Sharing the Wealth

B'hukotai: A resource for families.


Reprinted with permission from Torah Topics for Today.

Most Americans have warm homes and enough to eat. Their children have many toys to play with. And yet, there are many people here in America and around the world who don’t have enough. Some of those people we pass on the street each day. Others are living in the margins in substandard housing or shelters. Children notice the discrepancies between those who have enough and those who don’t and try to make sense of it. Early on in their lives children can learn what it means to try to help those who don’t have enough.

In this week’s Torah portion we learn about tithing. Tithing is a sensible way to give to those who don’t have enough. It means that you give a tenth of whatever you have to others who are needy. Another manner of giving described is leaving the corners of one’s field un-harvested, so that the poor can come and glean with dignity. While the Torah mandates giving, it mandates an amount that is reasonable to give away–one that leaves us with more than enough–so that we are more likely to fulfill the command of giving to the needy.
Children can learn early what it means to give. They can share toys and clothes they no longer wear. They can sell lemonade outside or have bake sales and give part of the proceeds to charity. Children can also give by volunteering their time in a soup kitchen or helping kids younger than themselves in a shelter or a literacy program. It’s important to develop a life-long habit of giving. Early on, children can learn a deep sense of responsibility to others, especially when one has more than required to live.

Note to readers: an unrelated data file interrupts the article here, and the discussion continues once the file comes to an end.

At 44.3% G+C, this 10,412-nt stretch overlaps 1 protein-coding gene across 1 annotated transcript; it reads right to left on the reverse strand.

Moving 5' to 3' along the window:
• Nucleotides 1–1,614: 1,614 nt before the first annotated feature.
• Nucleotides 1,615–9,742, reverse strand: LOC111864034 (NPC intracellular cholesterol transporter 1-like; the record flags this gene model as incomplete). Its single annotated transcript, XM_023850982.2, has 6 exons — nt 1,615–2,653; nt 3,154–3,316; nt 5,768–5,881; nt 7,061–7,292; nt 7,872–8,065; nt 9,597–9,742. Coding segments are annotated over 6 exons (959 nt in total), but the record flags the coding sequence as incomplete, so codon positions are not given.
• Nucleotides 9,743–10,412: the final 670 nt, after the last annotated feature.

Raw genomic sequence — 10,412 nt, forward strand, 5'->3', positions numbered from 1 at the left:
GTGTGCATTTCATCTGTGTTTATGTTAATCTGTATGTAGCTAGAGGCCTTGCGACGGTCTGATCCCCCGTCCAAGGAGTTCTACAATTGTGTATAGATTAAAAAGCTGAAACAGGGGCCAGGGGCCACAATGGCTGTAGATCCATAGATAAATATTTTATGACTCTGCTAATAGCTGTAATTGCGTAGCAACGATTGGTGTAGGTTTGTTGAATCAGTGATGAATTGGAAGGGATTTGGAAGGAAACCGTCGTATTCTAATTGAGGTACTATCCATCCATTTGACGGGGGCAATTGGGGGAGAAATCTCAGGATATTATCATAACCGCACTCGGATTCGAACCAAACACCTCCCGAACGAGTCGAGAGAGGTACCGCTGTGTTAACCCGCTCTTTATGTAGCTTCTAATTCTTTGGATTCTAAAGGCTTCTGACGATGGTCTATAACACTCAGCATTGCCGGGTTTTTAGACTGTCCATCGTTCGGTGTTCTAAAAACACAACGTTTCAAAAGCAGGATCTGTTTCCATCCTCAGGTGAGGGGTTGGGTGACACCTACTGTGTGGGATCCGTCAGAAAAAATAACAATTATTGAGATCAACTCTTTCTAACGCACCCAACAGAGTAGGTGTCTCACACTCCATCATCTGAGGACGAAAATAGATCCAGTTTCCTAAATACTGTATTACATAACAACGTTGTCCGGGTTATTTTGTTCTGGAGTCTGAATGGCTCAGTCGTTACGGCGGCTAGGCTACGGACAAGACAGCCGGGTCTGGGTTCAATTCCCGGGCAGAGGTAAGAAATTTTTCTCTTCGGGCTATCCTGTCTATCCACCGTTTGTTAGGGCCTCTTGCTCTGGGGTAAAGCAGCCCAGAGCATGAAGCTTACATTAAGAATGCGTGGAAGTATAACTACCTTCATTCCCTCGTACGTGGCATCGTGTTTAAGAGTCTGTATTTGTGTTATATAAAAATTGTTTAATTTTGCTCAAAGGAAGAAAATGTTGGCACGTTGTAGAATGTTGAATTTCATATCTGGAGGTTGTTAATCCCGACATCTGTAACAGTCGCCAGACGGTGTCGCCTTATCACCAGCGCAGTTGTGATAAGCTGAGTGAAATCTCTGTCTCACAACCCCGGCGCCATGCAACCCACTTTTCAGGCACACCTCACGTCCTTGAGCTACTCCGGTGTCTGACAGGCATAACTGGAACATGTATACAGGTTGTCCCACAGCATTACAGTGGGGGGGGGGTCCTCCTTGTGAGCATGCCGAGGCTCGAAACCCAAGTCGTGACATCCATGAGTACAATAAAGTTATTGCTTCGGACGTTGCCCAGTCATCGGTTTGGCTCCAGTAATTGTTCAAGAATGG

about giving charity and why it’s important.

·    What do you think our responsibilities are to those who have less than we do?
·    How can you give?  Which of your things could you share?
·    How does it make you feel when you help out someone else?

© Copyright 2011 Joyce and Fred Claar

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Dianne Cohler-Esses is the first Syrian Jewish woman to be ordained as a rabbi. She was ordained in 1995 at the Jewish Theological Seminary. She is currently a freelance educator and writer, teaching and writing about a wide range of Jewish subjects. She lives in New York City with her journalist husband and their three children.

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